(III) the effect of additional taxicabs on the wages or other compensation, hours and conditions of service of licensed drivers of vehicles then operating and previously licensed;

(IV) the effect of an increase of competition with existing service on the cost of rendering such service;

(V) the effect of additional licenses on the rates of fare which the Council may be required to revise under section 28-30 hereof.

(d) If the Council shall authorize the issuance of additional licenses, they shall be issued on application:

(I) to licensees then holding more than one license, the same proportion of the number of licenses to be issued as the number of licenses then held by such licensee bears to the total number of licenses then outstanding, giving no effect to fractions of licenses; and

(II) the balance to individual applicants who are not then licensees, one license to each on the basis of whichever applicants are best qualified in the opinion of the Commissioner.

Section 15. The Municipal Code of Chicago is amended by adding Section 28-33 to read as follows:

28-33. This ordinance shall not be amended during the period of five years from its effective date except in accordance with the provisions of Sections 28-7, 28-9, 28-9.1, 28-22, 28-22.1, 28-30 and 28-31.2 hereof and during the period of one year from its effective date with respect to any other provision hereof.

Section 18. The Municipal Code of Chicago is amended by adding Section 28-36 to read as follows:

28-36. This ordinance shall be effective upon its passage and publication.

(Underscoring omitted.)

From 1960 until the ordinance of July 1, 1963, was adopted, a veterans license sold for approximately $2,400 to $3,000. The 1963 ordinance made licenses freely assignable; consequently the price for veterans licenses rose to approximately $6,000 to $7,000 in that year.

Radio Flash Corp. (Radio), also owned by Dickholtz, performed maintenance service, radio dispatch service, repair service, etc., for the independents. After the passage of the 1960 ordinance, Radio lost between 98 and 100 subscribers to its services, all of whom were veterans. Under the 1960 ordinance and its attendant reallocation of licenses, the veterans lost 257 licenses to Yellow, Checker, and the independents. The loss of subscribers was directly attributable to this redistribution whereby the independents gained a mere 25 licenses of the 257 which were taken from the veterans. The remainder of these were allocated to Yellow and Checker who maintained and serviced the taxicabs receiving these licenses themselves.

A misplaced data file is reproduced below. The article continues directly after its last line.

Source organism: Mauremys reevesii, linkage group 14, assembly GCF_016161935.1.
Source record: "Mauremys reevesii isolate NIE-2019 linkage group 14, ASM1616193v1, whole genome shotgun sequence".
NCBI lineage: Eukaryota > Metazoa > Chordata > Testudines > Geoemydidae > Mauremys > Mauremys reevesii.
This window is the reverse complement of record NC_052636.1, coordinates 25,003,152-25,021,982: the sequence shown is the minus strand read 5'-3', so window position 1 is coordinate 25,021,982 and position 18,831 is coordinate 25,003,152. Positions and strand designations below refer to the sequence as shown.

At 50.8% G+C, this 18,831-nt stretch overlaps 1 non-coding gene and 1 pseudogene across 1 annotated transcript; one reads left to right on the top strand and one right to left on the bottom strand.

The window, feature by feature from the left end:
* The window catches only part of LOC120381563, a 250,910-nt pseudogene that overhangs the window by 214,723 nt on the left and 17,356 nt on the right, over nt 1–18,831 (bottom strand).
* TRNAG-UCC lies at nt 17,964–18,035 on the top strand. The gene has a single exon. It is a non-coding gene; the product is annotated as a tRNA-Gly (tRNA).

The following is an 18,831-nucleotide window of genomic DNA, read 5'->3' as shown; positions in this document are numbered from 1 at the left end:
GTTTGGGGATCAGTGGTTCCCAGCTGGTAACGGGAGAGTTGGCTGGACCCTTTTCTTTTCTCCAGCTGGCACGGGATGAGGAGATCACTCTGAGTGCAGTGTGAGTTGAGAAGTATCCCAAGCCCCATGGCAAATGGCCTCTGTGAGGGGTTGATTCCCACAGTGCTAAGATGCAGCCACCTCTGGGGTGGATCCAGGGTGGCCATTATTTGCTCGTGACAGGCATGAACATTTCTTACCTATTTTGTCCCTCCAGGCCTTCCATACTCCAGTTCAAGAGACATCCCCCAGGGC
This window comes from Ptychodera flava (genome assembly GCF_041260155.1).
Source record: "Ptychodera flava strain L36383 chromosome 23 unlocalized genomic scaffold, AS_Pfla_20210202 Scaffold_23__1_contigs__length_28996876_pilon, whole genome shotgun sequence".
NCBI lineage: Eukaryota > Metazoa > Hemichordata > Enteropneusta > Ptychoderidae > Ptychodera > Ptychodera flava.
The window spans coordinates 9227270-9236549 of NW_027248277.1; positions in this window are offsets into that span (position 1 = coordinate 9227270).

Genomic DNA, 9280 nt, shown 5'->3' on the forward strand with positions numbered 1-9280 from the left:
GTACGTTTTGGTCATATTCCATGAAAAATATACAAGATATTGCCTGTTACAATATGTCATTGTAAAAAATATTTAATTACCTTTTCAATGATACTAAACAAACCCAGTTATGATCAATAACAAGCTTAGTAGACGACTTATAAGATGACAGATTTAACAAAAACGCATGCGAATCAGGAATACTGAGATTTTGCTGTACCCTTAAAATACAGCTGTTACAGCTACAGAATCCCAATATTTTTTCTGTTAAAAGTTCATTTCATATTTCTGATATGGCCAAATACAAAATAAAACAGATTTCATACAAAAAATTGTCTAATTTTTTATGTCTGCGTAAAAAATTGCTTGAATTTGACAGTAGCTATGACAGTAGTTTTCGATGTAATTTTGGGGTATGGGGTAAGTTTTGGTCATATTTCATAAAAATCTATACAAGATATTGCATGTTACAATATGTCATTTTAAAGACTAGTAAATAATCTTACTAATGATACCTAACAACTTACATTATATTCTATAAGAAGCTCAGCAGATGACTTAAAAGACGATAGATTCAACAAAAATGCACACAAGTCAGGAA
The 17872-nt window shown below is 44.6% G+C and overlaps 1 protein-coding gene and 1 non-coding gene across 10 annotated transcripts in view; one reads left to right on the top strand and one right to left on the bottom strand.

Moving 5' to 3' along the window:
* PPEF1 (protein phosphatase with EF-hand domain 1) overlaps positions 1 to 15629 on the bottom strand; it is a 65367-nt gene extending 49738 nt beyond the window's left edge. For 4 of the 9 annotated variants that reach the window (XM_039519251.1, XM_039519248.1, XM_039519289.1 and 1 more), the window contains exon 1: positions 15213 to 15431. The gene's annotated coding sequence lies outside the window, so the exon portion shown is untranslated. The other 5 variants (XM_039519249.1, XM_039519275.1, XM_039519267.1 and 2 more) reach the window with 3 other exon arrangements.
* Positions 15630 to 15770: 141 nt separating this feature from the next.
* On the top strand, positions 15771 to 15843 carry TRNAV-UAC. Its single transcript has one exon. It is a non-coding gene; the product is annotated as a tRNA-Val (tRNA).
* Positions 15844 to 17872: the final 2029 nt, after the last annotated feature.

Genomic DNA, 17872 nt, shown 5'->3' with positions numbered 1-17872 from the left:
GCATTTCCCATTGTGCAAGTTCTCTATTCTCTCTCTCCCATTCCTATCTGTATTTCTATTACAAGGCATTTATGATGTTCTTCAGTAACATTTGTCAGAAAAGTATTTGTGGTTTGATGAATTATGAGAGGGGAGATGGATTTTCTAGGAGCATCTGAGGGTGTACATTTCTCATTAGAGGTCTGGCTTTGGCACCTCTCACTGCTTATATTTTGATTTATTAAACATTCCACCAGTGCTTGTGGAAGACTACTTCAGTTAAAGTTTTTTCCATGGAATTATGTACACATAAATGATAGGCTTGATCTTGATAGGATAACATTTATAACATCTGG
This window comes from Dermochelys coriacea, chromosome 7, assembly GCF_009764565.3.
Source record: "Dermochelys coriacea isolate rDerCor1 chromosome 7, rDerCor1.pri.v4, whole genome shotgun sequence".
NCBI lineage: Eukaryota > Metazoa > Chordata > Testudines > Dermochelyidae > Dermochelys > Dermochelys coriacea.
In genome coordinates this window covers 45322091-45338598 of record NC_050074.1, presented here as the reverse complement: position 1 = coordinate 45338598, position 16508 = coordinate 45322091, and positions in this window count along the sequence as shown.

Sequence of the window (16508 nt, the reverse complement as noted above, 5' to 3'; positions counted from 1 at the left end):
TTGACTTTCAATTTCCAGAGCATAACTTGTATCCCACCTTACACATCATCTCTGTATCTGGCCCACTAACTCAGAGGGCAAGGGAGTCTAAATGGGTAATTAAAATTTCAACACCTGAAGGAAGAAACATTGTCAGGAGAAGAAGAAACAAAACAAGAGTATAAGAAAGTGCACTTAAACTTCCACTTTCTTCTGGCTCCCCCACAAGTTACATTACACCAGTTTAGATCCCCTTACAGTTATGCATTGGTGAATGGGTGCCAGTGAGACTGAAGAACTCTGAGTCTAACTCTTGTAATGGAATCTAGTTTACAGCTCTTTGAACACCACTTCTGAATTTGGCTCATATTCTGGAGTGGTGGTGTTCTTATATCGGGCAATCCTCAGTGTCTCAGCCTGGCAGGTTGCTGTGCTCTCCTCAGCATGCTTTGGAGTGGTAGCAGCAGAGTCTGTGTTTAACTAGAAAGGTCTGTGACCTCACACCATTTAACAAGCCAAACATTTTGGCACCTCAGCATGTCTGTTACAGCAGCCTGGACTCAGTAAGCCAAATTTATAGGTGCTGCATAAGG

Prior to passage of the 1963 ordinance, petitioner, Public Taxi Service, Inc., did not acquire any veterans licenses. However, after the ordinance was passed, Public Taxi Service, Inc., acquired a substantial number of such licenses. Petitioners herein seek to amortize the veterans cab licenses they acquired subsequent to adoption of the 1963 ordinance.

The Commissioner determined that the licenses had indeterminate useful lives and were therefore not subject to amortization.

OPINION

We must decide if the taxicab licenses acquired by petitioners since 1963 (the veterans licenses) are proper subjects for amortization under section 167, I.R.C. 1954, and section 1.167(a)-3 of the Income Tax Regs. The regulations provide as follows:

All statutory references are to the Internal Revenue Code of 1954 unless otherwise stated.

Sec. 1.167(a)-3 Intangibles

If an intangible asset is known from experience or other factors to be of use in the business or in the production of income for only a limited period, the length of which can be estimated with reasonable accuracy, such an intangible asset may be the subject of a depreciation allowance. Examples are patents and copyrights. An intangible asset, the useful life of which is not limited, is not subject to the allowance for depreciation. No allowance will be permitted merely because, in the unsupported opinion of the taxpayer, the intangible asset has a limited useful life. No deduction for depreciation is allowable with respect to goodwill. For rules with respect to organizational expenditures, see section 248 and the regulations thereunder. For rules with respect to trademark and trade name expenditures, see section 177 and the regulations thereunder.

The crucial factor herein is whether or not the useful lives of these licenses are limited in duration. Petitioners argue that they are entitled to amortize the licenses and the period over which they may take the deductions is 5 years— the length of time during which the July 1, 1963, ordinance may not be amended with respect to increasing the maximum number of taxicabs.

Petitioners contend that the 5-year nonamendable provision of the ordinance amounts to ‘a term franchise, a term license, (or) in other words, a contract ordinance.’ After June 30, 1968, the city would be free to act in any manner it chose with regard to taxicab licenses. ‘In other words, all rights of the licensees expired on June 30, 1968, and the rights thereafter depended upon a new ordinance.’